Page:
I spent yesterday evening helplessly dangling a flashlight and watching a friend’s milk goat die as I tried to comfort the animal. Her condition was discovered too late, and even if we had been there when she had pushed her uterus out with her babies, I’m not all that confident we could have saved her. Other goat owners and a vet were called, and pleading messages were left on voicemails. Google was helpful, but as we gathered supplies in the dark, the Lord let the mama die. And I will tell you that dying is hard to do.
Two babies died, too. I’m not sure if they suffocated in their wee sacks or what, but clearly with the mama unable to attend to them, they went quickly. I rejoiced to see the sole surviving baby doe take to a bottle, and was grateful for the milk from another goatherd we were able to contact.
Two days earlier, one of my older friends died. She went in the night, at that seemingly tender hour when other events seem to happen in fleeting days, 3am. Her heart beat the last that was ordained from the beginning of time, and she flew. It is a great comfort to know her witness, her testimony in the Lord, and that her time of meeting Him was joyful and without condemnation. Still, on this side, death stings. How do you comfort a 4 year old?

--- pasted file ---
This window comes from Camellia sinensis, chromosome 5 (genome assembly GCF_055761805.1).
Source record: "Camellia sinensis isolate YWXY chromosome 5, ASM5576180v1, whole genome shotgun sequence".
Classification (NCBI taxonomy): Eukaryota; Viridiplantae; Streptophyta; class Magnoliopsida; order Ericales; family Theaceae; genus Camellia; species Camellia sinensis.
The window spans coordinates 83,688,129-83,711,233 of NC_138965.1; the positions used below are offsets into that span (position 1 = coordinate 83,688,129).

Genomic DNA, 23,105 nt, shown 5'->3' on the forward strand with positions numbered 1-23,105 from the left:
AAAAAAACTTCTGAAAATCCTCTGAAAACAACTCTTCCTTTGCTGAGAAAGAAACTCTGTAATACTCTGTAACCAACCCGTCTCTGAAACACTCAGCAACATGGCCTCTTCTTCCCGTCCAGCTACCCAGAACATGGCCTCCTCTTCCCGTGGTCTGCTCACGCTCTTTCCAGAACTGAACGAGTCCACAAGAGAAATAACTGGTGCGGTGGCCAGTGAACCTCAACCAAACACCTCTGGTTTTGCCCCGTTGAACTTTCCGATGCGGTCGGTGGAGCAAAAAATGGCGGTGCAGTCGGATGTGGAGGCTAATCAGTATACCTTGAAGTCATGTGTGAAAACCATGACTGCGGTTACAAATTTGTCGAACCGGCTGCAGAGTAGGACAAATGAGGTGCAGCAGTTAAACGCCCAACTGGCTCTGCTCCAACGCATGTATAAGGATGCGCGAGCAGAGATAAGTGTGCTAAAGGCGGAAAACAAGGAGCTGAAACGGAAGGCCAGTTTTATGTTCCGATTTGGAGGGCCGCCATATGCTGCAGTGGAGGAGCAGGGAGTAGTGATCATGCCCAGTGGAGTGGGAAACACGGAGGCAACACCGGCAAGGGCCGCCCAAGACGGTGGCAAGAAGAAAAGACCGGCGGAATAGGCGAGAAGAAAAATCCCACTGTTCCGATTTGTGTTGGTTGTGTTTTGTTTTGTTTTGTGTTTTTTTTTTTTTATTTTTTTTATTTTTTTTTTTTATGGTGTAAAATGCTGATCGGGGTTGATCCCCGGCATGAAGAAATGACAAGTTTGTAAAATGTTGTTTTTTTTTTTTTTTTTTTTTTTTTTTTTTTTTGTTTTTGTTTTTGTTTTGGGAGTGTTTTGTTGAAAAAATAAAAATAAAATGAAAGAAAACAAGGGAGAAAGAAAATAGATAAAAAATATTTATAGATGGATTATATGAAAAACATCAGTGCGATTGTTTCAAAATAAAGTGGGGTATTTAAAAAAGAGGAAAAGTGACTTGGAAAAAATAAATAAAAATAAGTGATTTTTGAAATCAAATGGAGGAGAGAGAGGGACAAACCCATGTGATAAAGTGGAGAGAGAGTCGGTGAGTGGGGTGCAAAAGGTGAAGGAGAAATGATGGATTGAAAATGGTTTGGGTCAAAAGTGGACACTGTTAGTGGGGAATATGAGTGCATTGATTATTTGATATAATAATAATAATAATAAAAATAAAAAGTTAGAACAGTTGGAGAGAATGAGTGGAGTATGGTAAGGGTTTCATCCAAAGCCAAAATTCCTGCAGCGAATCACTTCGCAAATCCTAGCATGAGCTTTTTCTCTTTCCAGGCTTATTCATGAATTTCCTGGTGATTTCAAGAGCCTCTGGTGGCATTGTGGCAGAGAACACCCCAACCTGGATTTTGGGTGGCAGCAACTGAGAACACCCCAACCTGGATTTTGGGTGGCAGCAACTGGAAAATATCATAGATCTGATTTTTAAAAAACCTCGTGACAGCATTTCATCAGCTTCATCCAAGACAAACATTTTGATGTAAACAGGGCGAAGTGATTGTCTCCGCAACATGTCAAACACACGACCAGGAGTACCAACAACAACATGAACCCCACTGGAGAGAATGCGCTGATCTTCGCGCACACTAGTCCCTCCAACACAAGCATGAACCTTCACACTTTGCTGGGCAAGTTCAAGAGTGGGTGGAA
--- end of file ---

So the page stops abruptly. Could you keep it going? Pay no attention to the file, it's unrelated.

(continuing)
My milk doe is due to have babies any day now. With every morning for the past few weeks, we’ve expected to see kids as we set out for barn chores. I bought a baby monitor last night on the way home from my friend’s house, and I think I heard every hoof step and hay munch in my dreams.
I hope it goes well. My heart is a little raw these days, but I am trying to listen to what the Lord is trying to teach me. I just wish I were a little more attentive when suffering isn’t involved.